• Of course this “art” is highly structured. The predictability of standard movies is mind-numbing and I feel childish when I go to see one because it is so very. In addition Man vs ( self,other man, nature ) are the only plots you ever see in conventional non-docu films. Thus I say to you want to go camping? Don’t forget the camping wig!!!

  • Very interesting to hear that hit songs fall into a common mathematical pattern. Would like to know which songs they predicted would be hits and actually were. Maybe you could use a technology like that to buy and sell song “futures” on a music “exchange”. Taking it one step further, it would be great to finesse that technology so that it could be used to predict what other songs a person would like, given their listening or buying history. I guess there are many sites that attempt to do this, but only by tracking other peoples’ habits or by lumping songs into categories.

  • You’re falling into a logical trap here – the whole debate between Kames and Hume is over the definition of beauty, and you’re starting your argument with the assumption that a majority of people agreeing to call something beautiful is the same as it actually being beautiful, in essence defining beauty as majority rule, or the sum of individual judgments about the beauty of a thing. Which is kind of avoiding the whole argument. I haven’t read Kames, and have read probably too much Hume, so I may be misinterpreting the summary of their arguments you give, but I think the substance of their debate goes deeper than whether you can predict whether a majority of people will perceive something as beautiful.

    Take a property such as an object being red. It is red because it reflects light back at certain wavelengths. We can measure these wavelengths either just by looking with our eyes or with more advanced tools, but this redness exists completely independently of our perception and measurement of it. Even if a colorblind person were looking at the object and failed to distinguish the wavelengths from others emitted by green objects, it would still be red. Even if the entire population of Earth were blind, or colorblind, or involved in a mass hallucination where they saw the object as blue, it would still be emitting those same wavelengths and hence still be “red” (now it’s possible we’re currently involved in a mass hallucination and the wavelengths are actually not being emitted at all, but that’s getting way beyond the point).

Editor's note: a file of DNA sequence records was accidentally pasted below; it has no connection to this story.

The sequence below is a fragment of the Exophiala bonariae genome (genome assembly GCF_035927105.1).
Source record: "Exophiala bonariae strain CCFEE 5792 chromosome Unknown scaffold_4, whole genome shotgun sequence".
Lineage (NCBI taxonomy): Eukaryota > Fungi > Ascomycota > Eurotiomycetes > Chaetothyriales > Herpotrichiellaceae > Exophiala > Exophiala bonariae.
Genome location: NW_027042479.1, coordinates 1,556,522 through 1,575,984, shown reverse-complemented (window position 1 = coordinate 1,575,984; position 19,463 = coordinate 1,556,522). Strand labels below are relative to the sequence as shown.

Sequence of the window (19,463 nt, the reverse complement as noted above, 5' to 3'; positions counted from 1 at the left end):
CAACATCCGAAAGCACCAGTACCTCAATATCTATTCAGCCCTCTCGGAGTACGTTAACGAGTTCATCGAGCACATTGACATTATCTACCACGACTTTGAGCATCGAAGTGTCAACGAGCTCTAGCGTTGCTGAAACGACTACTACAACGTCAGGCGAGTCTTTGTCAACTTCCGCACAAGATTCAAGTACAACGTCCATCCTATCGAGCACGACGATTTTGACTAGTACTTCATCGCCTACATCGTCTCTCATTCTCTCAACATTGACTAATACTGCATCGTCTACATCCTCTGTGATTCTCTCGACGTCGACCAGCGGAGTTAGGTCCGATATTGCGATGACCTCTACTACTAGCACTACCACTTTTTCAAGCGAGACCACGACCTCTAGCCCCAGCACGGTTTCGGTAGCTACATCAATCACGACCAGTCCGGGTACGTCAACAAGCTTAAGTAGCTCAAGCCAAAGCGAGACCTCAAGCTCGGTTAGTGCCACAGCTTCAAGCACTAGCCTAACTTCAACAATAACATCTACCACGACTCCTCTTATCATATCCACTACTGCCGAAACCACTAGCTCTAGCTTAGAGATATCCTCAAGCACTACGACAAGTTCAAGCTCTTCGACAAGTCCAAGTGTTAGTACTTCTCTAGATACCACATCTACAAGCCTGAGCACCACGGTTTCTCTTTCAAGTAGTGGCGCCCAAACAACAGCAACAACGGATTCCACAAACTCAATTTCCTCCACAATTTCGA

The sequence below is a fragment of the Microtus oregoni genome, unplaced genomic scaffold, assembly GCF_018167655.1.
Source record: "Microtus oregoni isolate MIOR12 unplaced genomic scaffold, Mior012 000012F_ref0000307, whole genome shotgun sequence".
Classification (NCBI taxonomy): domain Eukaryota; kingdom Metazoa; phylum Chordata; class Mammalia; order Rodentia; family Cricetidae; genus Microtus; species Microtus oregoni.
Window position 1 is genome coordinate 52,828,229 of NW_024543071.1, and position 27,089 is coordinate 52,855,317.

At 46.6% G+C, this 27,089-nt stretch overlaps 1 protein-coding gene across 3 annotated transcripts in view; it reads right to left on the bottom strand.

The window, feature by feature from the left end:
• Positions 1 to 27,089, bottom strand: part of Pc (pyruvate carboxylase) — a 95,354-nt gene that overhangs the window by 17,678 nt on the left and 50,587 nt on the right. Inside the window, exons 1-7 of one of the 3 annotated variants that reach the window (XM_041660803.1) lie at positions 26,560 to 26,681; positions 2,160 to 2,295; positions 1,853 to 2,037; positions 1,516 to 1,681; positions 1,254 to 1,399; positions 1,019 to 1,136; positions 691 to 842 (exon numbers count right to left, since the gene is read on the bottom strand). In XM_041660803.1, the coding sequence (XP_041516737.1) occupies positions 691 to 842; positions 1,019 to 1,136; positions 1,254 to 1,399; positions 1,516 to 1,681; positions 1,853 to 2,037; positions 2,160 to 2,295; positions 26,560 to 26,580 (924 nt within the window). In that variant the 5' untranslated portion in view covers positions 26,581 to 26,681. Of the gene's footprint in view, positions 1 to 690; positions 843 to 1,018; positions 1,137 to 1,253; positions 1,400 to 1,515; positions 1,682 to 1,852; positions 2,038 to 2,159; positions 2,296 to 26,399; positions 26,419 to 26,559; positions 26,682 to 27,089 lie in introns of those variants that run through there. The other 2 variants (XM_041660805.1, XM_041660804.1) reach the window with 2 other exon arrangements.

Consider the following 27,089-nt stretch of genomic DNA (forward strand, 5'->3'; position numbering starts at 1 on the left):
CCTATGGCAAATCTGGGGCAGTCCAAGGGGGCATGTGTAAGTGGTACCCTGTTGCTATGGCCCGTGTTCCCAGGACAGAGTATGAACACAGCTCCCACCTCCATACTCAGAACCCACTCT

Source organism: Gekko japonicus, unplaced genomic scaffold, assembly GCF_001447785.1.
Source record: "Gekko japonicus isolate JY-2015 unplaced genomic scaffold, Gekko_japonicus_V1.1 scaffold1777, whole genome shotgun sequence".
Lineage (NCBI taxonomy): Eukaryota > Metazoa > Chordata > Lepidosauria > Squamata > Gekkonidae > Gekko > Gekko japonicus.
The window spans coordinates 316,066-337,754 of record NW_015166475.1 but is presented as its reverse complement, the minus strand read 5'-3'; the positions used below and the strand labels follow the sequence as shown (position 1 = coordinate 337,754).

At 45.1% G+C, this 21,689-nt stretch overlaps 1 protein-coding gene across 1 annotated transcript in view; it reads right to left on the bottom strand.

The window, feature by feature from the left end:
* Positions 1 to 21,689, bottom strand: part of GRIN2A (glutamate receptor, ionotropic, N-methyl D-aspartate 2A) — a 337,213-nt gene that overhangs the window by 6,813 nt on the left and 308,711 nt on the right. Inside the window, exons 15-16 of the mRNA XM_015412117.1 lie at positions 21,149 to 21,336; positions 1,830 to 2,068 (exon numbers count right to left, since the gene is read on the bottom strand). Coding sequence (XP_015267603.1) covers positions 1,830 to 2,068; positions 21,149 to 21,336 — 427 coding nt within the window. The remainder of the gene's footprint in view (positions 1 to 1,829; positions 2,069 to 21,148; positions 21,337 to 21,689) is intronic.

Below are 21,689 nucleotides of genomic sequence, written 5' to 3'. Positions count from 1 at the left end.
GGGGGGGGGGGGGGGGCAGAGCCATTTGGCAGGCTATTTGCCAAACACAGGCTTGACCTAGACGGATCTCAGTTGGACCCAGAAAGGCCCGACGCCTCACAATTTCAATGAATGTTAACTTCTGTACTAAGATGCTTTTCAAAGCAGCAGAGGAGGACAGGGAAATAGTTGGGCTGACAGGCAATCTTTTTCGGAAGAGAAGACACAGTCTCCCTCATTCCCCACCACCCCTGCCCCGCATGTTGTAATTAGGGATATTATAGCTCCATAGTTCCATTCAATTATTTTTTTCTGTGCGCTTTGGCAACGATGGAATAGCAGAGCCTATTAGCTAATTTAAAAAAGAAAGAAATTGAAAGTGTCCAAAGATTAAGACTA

Being “beautiful,” according to Hume, is not the same thing. Hume thinks that beauty is in the eye of the beholder. Whether or not something is perceived as beautiful by a majority of the populace will change over time (e.g., the majority of my generation thinks Disco sucks while the majority of my parents’ generation seemed to like it), by geography (for some reason Europeans love Robbie Williams while he just has not caught on in the States), or even based on the personal state of the individual (certain songs touch me post-breakup that I thought were stupid during the relationship) or the context of what is being observed (Rock and Roll is much more brilliant if you know something about communism and/or rock, I think Picasso’s Las Meninas is absurd unless placed directly next to the Velasquez version, etc.).

    Hume would not argue that there are no trends to what people find beautiful, or dispute that certain characteristics will lead to a larger subset of the population finding something beautiful (as per the regressions), but he would object to the idea that a movie or song cannot be beautiful simply because the majority of the populace does not find it beautiful. He would say that it could still be beautiful for someone at some point, and it’s OK if it’s not beautiful for anyone else – that doesn’t make it not beautiful.